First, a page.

“We give out our leaflets about the housing and benefits work we do and try and engage them into the facilities we offer. But, probably 80% of the people there are smoking Spice. I come away from that street outreach and I’ve always got a headache because I’ve been around Spice a lot. I’m stood there and breathing it in. As a worker, that’s not acceptable. If it gets any worse, we’ll have to withdraw our services from there.”
While the NHS pays for a doctor and nurse on-site at the Wellspring and the council rents its building to the charity for a peppercorn rent, Jonathan says there’s no ongoing funding.
“When things like Spice come about and you need more resources to do something about it – something new you’ve never done before – you need to find the money. To keep the service expanding and doing more, it’s becoming increasingly difficult because you have to find those extra costs yourselves when you’re struggling to keep the services you’ve got at the moment.”
As our conversation draws to a close, Jonathan says he’s been thinking about wearing a face mask on the outreach nights to keep Spice at bay.
“But you can’t really do that, can you? If you’re trying to engage people,” he laughs.
The problem is, Jonathan was being serious.
Like others who work directly with rough sleepers on Spice, Lesley Howard, who manages the outreach service for social care and health charity Change Grow Live in Leeds, can recall some horrifying incidents of what the drug induces people to do.
“A chap using Spice was drinking in a group in Leeds city centre and there was a pigeon there and he basically just stamped the pigeon to death. Stamped on its head and killed it,” she tells me. “And that was because he was using Spice and being really aggressive.
“Then there was a guy who went round to an ex-partner’s house with a machete and started threatening her and attacked her dog. He has never done anything like that, never lifted a finger and now he can’t remember even doing that.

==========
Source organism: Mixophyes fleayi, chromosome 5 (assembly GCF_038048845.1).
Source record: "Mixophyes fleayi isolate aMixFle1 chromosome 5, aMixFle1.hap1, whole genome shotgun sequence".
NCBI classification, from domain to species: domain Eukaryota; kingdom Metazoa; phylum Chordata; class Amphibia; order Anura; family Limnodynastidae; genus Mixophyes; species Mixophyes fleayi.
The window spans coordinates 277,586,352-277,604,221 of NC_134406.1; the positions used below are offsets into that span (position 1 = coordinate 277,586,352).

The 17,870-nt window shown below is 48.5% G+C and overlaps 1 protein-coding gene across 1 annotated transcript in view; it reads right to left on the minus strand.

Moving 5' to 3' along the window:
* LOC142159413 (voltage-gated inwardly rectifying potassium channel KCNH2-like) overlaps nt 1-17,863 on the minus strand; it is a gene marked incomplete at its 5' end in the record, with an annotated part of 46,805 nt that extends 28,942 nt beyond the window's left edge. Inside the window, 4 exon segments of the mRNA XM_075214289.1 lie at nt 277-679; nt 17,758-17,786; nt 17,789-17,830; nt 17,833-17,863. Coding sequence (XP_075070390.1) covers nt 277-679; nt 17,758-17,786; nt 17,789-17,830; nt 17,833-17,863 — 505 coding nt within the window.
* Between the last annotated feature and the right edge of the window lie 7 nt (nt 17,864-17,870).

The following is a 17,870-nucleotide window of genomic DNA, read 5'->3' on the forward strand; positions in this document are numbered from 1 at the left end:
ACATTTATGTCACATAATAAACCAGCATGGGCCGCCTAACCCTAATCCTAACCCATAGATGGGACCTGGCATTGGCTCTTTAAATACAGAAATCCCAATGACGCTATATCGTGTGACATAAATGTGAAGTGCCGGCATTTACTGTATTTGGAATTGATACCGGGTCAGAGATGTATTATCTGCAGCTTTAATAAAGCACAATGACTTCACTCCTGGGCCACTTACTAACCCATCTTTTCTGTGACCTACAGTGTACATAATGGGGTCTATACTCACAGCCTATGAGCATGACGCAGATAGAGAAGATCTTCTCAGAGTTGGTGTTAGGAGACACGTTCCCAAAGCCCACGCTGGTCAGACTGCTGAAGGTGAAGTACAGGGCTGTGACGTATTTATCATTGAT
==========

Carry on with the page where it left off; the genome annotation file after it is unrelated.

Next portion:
“People go completely out of their mind.”
“It’s affecting everything – it’s affecting them getting into accommodation, their mental health, their offending, their relationships. It’s having a massive, massive effect on them moving forward. We can do very little with them when they’re in that state other than call an ambulance or call the police.”
She adds: “People can be really chaotic and difficult to work with because quite often you can’t get any sense out of them or do any meaningful work and you certainly can’t refer them into services when they’re behaving in that way. If we see someone we want to refer into a night shelter, we can’t if they’re under the influence.”
Lesley says on one occasion, a rough sleeper collapsed halfway through a house viewing after he went outside and smoked Spice. What could be done? “An ambulance had to be called for him”.
The outreach worker says she has seen rough sleepers evicted from hostels because of Spice, especially as staff worry for their safety.
“People who have previously not been aggressive towards staff members or other service users at all are being very aggressive. You see someone who you thought you could work with and feel ok, but wouldn’t dream of working with them anymore because you don’t want to put yourself in that position because they’re so unpredictable.”
Lesley says specific treatment services for people using Spice and NPS are required, as well as a “joined-up approach” with mental health services as Spice is exacerbating their underlying mental health conditions.